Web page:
Tag Archives: Obituaries

Nobel prize-winning physicist Steven Weinberg dies at 88

[ad_1]

Physicist Steven Weinberg, the 1979 winner of the Nobel prize in physics with two different scientists for his or her work unlocking mysteries of tiny particles, has died at 88

Physicist Steven Weinberg, who received the Nobel prize in 1979 with two different scientists for his or her separate contributions unlocking mysteries of tiny particles and their electromagnetic interplay, has died at 88, the College of Texas at Austin mentioned Saturday.

A professor on the college because the 1980s, Weinberg died Friday in Austin, Texas, in keeping with his spouse Louise, mentioned UT spokesperson Christine Sinatra. The physicist had been hospitalized for a number of weeks, however a reason behind dying was not launched, in keeping with Sinatra.

“The passing of Steven Weinberg is a loss for The College of Texas and for society,” UT President Jay Hartzell mentioned in an announcement.

“Professor Weinberg unlocked the mysteries of the universe for hundreds of thousands of individuals, enriching humanity’s idea of nature and our relationship to the world,” Hartzell added.

In 1979, Weinberg shared the Nobel prize in physics with scientists Abdus Salam and Sheldon Lee Glashow. Their work improved the understanding of how the whole lot within the universe relates, in keeping with a UT assertion.

The work helped physicists unify two of the 4 forces of nature, subatomic forces referred to as nuclear forces, mentioned Sean Carroll, a theoretical physicist on the California Institute of Know-how.

“It’s all about understanding the legal guidelines of nature at a deep degree. We’re curious creatures and we need to know the way the universe round us works,” Carroll mentioned.

Weinberg’s work constructed on the work of Albert Einstein, in keeping with Columbia College string concept physicist Brian Greene.

“The thought was that each one forces of nature may really be the identical drive … it was this dream Einstein had, that all of it is likely to be entire,” Greene mentioned. “He drove this concept ahead. He pushed this concept ahead by displaying (two forces) have been the identical drive.”

Weinberg, Salam and Glashow — working individually — have been honored “for his or her contributions to the idea of the unified weak and electromagnetic interplay between elementary particles, together with … the prediction of the weak impartial present,” in keeping with the Nobel Prize web site.

A New York native, Weinberg was a researcher at Columbia College and the College of California, Berkeley, earlier in his profession. He then served on the school of Harvard College and the Massachusetts Institute of Know-how earlier than becoming a member of the UT college in 1982, instructing each physics and astronomy.

Weinberg is survived by his spouse and a daughter. Funeral companies weren’t introduced.

[ad_2]

Supply hyperlink

Invoice Gates Sr., father of Microsoft co-founder, dies at 94

[ad_1]

William H

SEATTLE — William H. Gates II, a lawyer and philanthropist finest referred to as the daddy of Microsoft co-founder Invoice Gates, has died at 94.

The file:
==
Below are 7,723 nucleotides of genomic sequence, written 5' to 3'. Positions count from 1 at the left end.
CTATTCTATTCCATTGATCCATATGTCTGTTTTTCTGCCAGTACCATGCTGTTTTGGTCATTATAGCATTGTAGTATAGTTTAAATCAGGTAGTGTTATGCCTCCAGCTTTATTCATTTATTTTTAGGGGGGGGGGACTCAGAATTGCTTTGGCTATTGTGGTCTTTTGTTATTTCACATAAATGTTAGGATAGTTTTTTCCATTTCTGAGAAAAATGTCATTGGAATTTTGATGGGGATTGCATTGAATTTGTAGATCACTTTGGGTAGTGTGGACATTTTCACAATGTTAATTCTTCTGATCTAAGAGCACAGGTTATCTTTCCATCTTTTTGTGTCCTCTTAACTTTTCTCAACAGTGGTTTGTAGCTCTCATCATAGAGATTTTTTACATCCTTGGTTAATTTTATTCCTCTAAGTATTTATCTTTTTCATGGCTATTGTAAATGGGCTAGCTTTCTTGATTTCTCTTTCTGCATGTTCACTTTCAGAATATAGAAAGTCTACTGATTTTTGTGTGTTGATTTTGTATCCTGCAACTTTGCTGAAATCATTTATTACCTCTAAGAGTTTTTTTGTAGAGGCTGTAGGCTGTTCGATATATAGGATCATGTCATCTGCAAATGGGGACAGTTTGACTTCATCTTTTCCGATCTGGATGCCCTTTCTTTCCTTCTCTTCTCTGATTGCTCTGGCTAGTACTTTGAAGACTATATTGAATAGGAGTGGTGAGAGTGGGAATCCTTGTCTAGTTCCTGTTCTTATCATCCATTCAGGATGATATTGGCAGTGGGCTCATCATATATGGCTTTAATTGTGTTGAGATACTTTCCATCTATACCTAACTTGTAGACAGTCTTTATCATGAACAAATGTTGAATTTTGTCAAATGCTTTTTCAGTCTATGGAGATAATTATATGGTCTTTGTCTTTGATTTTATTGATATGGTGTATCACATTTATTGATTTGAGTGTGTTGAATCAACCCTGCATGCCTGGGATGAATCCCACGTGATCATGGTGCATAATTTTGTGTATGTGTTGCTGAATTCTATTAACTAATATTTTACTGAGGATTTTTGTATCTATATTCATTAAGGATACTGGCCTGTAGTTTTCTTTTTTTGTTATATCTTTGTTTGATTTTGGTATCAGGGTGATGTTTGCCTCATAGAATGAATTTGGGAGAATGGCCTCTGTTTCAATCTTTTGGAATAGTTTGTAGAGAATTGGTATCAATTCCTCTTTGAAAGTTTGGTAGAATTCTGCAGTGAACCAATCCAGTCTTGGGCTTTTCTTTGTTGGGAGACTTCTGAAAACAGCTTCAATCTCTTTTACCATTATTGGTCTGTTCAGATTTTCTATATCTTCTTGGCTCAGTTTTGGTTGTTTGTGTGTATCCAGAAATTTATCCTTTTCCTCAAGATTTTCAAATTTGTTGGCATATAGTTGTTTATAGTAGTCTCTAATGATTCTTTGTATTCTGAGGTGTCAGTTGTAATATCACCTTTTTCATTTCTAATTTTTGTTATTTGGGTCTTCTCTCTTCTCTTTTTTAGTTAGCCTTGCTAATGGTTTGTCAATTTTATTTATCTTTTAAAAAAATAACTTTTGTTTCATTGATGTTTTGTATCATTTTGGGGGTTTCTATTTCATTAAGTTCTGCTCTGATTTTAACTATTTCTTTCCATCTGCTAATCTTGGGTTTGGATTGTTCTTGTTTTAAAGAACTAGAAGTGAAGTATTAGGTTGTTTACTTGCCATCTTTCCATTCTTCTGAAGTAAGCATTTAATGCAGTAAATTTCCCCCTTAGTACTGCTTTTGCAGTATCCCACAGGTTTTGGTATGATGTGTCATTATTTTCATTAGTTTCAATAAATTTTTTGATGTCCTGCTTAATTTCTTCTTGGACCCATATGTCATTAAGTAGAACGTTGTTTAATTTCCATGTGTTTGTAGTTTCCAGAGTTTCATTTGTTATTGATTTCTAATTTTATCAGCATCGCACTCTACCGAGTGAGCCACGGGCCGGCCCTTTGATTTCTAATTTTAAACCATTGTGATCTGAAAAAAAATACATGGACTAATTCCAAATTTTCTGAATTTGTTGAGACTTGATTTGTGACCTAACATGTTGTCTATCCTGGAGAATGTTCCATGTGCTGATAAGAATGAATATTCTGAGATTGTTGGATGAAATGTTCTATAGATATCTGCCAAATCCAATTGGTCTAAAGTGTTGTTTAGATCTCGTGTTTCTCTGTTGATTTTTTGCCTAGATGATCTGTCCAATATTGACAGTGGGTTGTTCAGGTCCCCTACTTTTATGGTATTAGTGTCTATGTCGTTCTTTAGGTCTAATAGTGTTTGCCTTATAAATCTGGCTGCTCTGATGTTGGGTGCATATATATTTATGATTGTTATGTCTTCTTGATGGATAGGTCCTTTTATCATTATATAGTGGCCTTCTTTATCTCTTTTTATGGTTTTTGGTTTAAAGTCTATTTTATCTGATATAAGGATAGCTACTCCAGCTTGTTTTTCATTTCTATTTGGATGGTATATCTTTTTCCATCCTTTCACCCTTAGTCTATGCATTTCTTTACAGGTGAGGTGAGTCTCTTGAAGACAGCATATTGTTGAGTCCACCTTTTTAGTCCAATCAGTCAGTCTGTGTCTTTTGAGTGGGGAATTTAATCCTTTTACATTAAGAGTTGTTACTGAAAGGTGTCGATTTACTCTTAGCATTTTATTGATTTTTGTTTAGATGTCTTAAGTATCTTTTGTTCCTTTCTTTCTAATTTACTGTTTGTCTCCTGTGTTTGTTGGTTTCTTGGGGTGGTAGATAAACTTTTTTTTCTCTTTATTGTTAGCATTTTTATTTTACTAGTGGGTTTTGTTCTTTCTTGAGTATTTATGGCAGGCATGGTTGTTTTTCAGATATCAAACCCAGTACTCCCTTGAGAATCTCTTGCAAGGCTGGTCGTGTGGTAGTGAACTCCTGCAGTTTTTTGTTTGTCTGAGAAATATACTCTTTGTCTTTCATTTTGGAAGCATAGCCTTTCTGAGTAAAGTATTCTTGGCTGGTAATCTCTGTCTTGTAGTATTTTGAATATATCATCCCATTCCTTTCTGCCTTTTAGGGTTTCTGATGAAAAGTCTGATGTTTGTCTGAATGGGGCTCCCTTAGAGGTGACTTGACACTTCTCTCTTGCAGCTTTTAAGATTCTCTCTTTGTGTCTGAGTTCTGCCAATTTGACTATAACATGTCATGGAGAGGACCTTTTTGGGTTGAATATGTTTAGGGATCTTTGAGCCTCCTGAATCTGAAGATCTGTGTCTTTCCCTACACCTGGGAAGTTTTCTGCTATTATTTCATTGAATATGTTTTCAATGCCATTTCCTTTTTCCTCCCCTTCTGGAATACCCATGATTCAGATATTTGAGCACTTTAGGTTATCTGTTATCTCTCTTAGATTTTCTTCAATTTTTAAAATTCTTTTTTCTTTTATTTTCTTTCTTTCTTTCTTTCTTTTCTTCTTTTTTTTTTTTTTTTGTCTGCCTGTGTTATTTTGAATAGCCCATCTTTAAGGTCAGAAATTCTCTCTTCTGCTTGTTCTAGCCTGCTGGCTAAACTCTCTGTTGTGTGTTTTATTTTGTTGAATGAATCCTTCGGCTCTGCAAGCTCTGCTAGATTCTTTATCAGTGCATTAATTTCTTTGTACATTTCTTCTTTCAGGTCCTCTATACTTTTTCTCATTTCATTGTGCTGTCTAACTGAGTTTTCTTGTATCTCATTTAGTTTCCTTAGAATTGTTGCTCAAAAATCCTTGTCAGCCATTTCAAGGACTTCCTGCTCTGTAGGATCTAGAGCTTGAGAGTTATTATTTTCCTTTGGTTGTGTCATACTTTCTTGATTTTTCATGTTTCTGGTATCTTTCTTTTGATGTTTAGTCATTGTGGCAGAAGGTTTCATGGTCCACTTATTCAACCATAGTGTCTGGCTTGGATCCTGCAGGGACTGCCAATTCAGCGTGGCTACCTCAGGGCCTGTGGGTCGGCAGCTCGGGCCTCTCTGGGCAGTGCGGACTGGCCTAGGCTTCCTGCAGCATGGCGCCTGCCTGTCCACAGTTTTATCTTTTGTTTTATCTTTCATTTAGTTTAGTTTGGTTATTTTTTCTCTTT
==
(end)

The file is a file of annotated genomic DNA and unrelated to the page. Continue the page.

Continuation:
Gates died peacefully Monday at his seashore house in Washington state from Alzheimer’s illness, the household introduced Tuesday.

In an obituary the household credited the patriarch with a “deep dedication to social and financial fairness,” noting that he was liable for the Invoice & Melinda Gates Basis’s first efforts to enhance world well being in addition to his advocacy for progressive taxation, particularly unsuccessful efforts to cross a state earnings tax on the rich in Washington.

“My dad’s knowledge, generosity, empathy, and humility had an enormous affect on individuals around the globe,” Invoice Gates wrote in a tribute.

Born in 1925, Gates Sr. grew up in Bremerton, Washington, the place his mother and father owned a furnishings retailer. He joined the Military following his freshman yr on the College of Washington and was en path to Japan when it surrendered in 1945.

He served a yr in war-torn Tokyo earlier than returning to america and resuming his schooling, his household stated. After incomes his regulation diploma in 1950, he started working in personal apply and as a part-time Bremerton metropolis lawyer.

He shaped a Seattle regulation agency with two different companions that finally grew to become Preston Gates and Ellis — now referred to as Okay & L Gates, one of many world’s largest regulation companies. The agency was one of many first to work with the area’s expertise trade.

Gates Sr. met his first spouse, Mary Maxwell, on the College of Washington. That they had two daughters and a son — Gates Jr. — and remained married till her dying in 1994. Two years later he married Mimi Gardner, then the director of the Seattle Artwork Museum, with whom he spent the final quarter-century of his life.

“Once I was a child, he wasn’t prescriptive or domineering, and but he by no means let me coast alongside at issues I used to be good at, and he at all times pushed me to strive issues I hated or didn’t suppose I might do (swimming and soccer, for instance),” Gates Jr. wrote within the tribute. “And he modeled an incredible work ethic. He was one of many hardest-working and most revered legal professionals in Seattle, in addition to a serious civic chief in our area.”

That civic work included serving as a trustee of the Higher Seattle Chamber of Commerce, Deliberate Parenthood and United Means, and as a regent of the College of Washington, the place he led fundraising drives. He additionally served because the president of the state and native bar associations and within the management of the American Bar Affiliation, serving to create variety scholarships and selling authorized companies for the poor.

“Invoice Sr. was an individual who cared in regards to the plight of many, and he had the sources and unending civic dedication to do one thing about it,” Washington Gov. Jay Inslee stated in an announcement. “He made the selection to make use of his wealth and affect to advocate for and enhance fairness in our communities.”